Please use this identifier to cite or link to this item: http://ahro.austin.org.au/austinjspui/handle/1/18032
Title: Ejaculatory frequency and the risk of aggressive prostate cancer: Findings from a case-control study.
Authors: Papa, Nathan P;MacInnis, Robert J;English, Dallas R;Bolton, Damien M;Davis, Ian D;Lawrentschuk, Nathan;Millar, Jeremy L;Pedersen, John;Severi, Gianluca;Southey, Melissa C;Hopper, John L;Giles, Graham G
Affiliation: Cancer Epidemiology Centre, Cancer Council Victoria, Melbourne, Australia
Centre for Epidemiology and Biostatistics, Melbourne School of Population and Global Health, The University of Melbourne, Melbourne, Australia
Department of Urology, Austin Health, Heidelberg, Australia
Monash University Eastern Health Clinical School, Box Hill, Australia; Eastern Health, Box Hill, Australia
Olivia Newton-John Cancer Research Institute, Melbourne, Australia
Department of Surgical Oncology, Peter MacCallum Cancer Institute, Melbourne, Australia
Alfred Health Radiation Oncology, The Alfred Hospital, Prahran, Australia
TissuPath, Melbourne, Australia
Department of Pathology, Genetic Epidemiology Laboratory, The University of Melbourne, Melbourne, Australia
0000-0001-8553-5618
Issue Date: Aug-2017
EDate: 2017-03-27
Citation: Urologic oncology 2017; 35(8): 530.e7-530.e13
Abstract: Recent literature reports inverse associations with ejaculator frequency and prostate cancer (PC). We sought to explore the relationship between ejaculatory frequency from ages 20 to 50 and subsequent development of aggressive PC. We conducted a case-control study sampling 2,141 men from private urology practices in Victoria, Australia. Cases were defined as men with high grade or high stage PC and controls being biopsy negative men. Ejaculation frequency recalled at age decades 20, 30, and 40 second was assessed by questionnaire. Unconditional multivariable logistic regression models were used to generate odds ratios (ORs). An inverse association with ejaculatory frequency at age 30 to 39 was observed (OR per 5-unit increase per week = 0.83, 95% CI: 0.72-0.96) but not at ages 20 to 29 (OR = 1.01, 95% CI: 0.89-1.14) or ages 40 to 49 (OR = 0.95, 95% CI: 0.81-1.12). This result differed between men with new sexual partners after age 30 (OR = 0.77, P = 0.009) and those with no new partners (OR = 0.97, P = 0.8) though the test for a difference between these estimates was not significant (P = 0.11). We found only weak evidence of an inverse association between ejaculatory frequency in the fourth decade of life and advanced PC, which was not significantly modified by number of new sexual partners. No relationship was found for ejaculatory frequency in the third and fifth decades of life.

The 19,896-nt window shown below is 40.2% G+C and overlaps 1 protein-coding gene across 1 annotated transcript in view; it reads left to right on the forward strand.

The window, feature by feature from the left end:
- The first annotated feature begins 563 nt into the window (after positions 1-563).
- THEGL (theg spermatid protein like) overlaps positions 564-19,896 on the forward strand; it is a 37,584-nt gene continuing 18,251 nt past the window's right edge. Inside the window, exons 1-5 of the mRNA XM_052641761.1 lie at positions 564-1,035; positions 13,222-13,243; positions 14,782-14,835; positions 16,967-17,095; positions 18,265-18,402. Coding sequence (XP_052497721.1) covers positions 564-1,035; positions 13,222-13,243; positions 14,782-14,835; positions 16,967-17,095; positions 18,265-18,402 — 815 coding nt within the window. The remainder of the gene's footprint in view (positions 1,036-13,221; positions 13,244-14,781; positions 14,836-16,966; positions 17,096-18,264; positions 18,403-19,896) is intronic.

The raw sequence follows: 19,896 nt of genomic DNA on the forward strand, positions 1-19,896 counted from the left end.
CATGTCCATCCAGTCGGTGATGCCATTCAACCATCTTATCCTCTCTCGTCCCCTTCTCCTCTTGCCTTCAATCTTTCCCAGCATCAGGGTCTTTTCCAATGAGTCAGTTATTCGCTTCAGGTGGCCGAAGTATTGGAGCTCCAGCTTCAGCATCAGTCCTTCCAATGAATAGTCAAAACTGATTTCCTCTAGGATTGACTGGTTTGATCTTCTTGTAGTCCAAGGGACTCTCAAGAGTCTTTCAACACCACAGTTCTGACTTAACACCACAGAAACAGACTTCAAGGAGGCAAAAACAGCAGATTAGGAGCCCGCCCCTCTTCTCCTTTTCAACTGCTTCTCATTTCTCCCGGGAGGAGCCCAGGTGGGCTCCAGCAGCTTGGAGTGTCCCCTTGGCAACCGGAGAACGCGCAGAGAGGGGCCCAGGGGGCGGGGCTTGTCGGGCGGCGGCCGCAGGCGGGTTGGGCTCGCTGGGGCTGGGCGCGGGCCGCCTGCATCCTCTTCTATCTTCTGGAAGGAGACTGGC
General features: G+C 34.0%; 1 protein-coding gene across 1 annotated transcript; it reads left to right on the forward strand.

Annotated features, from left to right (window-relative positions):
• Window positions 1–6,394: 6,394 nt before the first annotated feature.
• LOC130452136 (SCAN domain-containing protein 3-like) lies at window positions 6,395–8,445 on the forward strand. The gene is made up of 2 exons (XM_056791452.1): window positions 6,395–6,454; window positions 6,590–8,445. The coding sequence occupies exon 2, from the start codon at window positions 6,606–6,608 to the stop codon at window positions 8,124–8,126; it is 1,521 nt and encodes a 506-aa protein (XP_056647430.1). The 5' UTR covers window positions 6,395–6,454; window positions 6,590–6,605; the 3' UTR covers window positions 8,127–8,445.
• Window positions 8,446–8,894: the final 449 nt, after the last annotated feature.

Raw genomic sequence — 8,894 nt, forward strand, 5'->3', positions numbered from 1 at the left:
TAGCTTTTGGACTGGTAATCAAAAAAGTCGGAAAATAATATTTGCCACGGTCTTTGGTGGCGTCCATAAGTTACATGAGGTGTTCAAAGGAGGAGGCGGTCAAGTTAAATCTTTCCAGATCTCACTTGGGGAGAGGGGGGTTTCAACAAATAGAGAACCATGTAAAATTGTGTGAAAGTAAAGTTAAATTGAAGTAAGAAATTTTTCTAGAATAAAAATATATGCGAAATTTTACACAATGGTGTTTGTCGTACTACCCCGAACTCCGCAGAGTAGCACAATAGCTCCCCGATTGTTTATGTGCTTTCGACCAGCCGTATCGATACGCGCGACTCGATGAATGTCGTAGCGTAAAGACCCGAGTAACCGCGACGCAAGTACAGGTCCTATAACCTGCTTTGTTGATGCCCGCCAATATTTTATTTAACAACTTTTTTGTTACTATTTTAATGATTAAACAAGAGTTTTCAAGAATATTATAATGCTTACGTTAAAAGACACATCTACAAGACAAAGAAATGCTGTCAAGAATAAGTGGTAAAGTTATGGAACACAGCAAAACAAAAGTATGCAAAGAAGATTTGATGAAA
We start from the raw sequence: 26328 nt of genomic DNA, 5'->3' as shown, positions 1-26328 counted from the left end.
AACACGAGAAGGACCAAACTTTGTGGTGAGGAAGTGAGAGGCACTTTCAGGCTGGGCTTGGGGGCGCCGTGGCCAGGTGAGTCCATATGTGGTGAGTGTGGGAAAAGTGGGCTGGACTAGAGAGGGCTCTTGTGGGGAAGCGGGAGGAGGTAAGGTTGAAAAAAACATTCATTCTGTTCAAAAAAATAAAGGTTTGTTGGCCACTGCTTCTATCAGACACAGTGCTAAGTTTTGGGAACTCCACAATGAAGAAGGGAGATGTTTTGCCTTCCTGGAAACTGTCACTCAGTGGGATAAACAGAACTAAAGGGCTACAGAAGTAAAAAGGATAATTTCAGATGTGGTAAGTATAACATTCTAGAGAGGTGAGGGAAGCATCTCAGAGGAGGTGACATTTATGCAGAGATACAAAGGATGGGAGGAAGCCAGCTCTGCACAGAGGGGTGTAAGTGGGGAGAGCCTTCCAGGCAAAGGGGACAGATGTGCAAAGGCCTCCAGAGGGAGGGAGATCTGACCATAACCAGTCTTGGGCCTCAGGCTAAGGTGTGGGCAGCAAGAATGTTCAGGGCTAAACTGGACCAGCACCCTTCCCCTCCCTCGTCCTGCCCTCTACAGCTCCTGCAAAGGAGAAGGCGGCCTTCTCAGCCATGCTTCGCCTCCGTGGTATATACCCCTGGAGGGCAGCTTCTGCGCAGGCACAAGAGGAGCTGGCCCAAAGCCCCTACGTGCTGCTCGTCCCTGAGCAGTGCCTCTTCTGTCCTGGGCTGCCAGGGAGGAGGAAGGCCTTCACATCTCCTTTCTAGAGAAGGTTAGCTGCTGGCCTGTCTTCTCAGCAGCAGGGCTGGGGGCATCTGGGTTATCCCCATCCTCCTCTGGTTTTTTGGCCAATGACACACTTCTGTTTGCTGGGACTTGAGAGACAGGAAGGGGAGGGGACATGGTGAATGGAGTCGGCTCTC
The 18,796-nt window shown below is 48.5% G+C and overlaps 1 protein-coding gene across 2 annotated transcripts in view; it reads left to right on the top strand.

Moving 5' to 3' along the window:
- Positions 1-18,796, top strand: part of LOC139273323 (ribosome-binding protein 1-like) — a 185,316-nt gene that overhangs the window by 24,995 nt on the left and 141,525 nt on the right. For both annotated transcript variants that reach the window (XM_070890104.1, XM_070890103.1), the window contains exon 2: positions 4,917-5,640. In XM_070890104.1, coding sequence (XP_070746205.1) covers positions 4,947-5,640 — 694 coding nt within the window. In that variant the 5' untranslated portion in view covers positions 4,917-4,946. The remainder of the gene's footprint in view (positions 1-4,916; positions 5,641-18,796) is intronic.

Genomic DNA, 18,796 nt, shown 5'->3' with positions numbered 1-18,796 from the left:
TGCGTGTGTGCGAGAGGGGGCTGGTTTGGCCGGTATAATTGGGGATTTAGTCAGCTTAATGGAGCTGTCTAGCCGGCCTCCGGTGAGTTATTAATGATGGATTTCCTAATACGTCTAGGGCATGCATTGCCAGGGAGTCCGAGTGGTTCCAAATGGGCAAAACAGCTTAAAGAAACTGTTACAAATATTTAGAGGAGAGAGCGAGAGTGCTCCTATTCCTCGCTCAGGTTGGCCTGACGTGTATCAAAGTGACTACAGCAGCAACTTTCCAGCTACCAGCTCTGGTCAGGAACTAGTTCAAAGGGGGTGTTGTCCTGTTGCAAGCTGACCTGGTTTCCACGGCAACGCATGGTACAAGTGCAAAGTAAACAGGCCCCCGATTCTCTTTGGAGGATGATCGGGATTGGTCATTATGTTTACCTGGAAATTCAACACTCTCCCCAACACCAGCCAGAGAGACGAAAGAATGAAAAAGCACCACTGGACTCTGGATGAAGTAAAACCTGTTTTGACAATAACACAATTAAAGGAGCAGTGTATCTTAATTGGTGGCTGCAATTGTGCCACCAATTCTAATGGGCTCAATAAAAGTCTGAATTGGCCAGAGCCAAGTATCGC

URI: http://ahro.austin.org.au/austinjspui/handle/1/18032
DOI: 10.1016/j.urolonc.2017.03.007
ORCID: 0000-0002-3188-1803
0000-0002-5145-6783
PubMed URL: 28359743
Type: Journal Article
Research Support, Non-U.S. Gov't
Subjects: Case-control
Ejaculation
Epidemiology
Prostate
Prostate cancer
Appears in Collections:Journal articles

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